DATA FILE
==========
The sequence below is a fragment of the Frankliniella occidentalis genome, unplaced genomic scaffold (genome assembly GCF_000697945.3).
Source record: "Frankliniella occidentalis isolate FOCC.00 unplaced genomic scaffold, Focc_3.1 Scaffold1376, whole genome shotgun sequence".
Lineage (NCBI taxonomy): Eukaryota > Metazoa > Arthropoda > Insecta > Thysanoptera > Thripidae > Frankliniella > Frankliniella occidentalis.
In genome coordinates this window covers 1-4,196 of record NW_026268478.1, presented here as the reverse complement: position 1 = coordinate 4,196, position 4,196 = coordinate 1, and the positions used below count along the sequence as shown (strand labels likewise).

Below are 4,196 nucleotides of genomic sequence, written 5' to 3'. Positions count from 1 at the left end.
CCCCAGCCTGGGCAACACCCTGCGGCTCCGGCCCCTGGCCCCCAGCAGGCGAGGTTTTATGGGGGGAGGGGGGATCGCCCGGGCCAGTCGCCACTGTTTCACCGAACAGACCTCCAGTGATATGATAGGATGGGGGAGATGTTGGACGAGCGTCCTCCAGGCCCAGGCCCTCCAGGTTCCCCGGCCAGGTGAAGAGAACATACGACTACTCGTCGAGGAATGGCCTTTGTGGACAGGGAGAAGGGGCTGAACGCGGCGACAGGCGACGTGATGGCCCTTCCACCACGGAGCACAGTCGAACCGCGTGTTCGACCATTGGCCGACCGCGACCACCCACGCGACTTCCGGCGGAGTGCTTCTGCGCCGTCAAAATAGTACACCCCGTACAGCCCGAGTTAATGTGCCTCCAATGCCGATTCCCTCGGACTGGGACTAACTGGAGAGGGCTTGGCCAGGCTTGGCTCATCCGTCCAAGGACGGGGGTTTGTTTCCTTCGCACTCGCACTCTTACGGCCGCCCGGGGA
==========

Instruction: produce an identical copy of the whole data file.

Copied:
The sequence below is a fragment of the Frankliniella occidentalis genome, unplaced genomic scaffold (genome assembly GCF_000697945.3).
Source record: "Frankliniella occidentalis isolate FOCC.00 unplaced genomic scaffold, Focc_3.1 Scaffold1376, whole genome shotgun sequence".
Lineage (NCBI taxonomy): Eukaryota > Metazoa > Arthropoda > Insecta > Thysanoptera > Thripidae > Frankliniella > Frankliniella occidentalis.
In genome coordinates this window covers 1-4,196 of record NW_026268478.1, presented here as the reverse complement: position 1 = coordinate 4,196, position 4,196 = coordinate 1, and the positions used below count along the sequence as shown (strand labels likewise).

Below are 4,196 nucleotides of genomic sequence, written 5' to 3'. Positions count from 1 at the left end.
CCCCAGCCTGGGCAACACCCTGCGGCTCCGGCCCCTGGCCCCCAGCAGGCGAGGTTTTATGGGGGGAGGGGGGATCGCCCGGGCCAGTCGCCACTGTTTCACCGAACAGACCTCCAGTGATATGATAGGATGGGGGAGATGTTGGACGAGCGTCCTCCAGGCCCAGGCCCTCCAGGTTCCCCGGCCAGGTGAAGAGAACATACGACTACTCGTCGAGGAATGGCCTTTGTGGACAGGGAGAAGGGGCTGAACGCGGCGACAGGCGACGTGATGGCCCTTCCACCACGGAGCACAGTCGAACCGCGTGTTCGACCATTGGCCGACCGCGACCACCCACGCGACTTCCGGCGGAGTGCTTCTGCGCCGTCAAAATAGTACACCCCGTACAGCCCGAGTTAATGTGCCTCCAATGCCGATTCCCTCGGACTGGGACTAACTGGAGAGGGCTTGGCCAGGCTTGGCTCATCCGTCCAAGGACGGGGGTTTGTTTCCTTCGCACTCGCACTCTTACGGCCGCCCGGGGA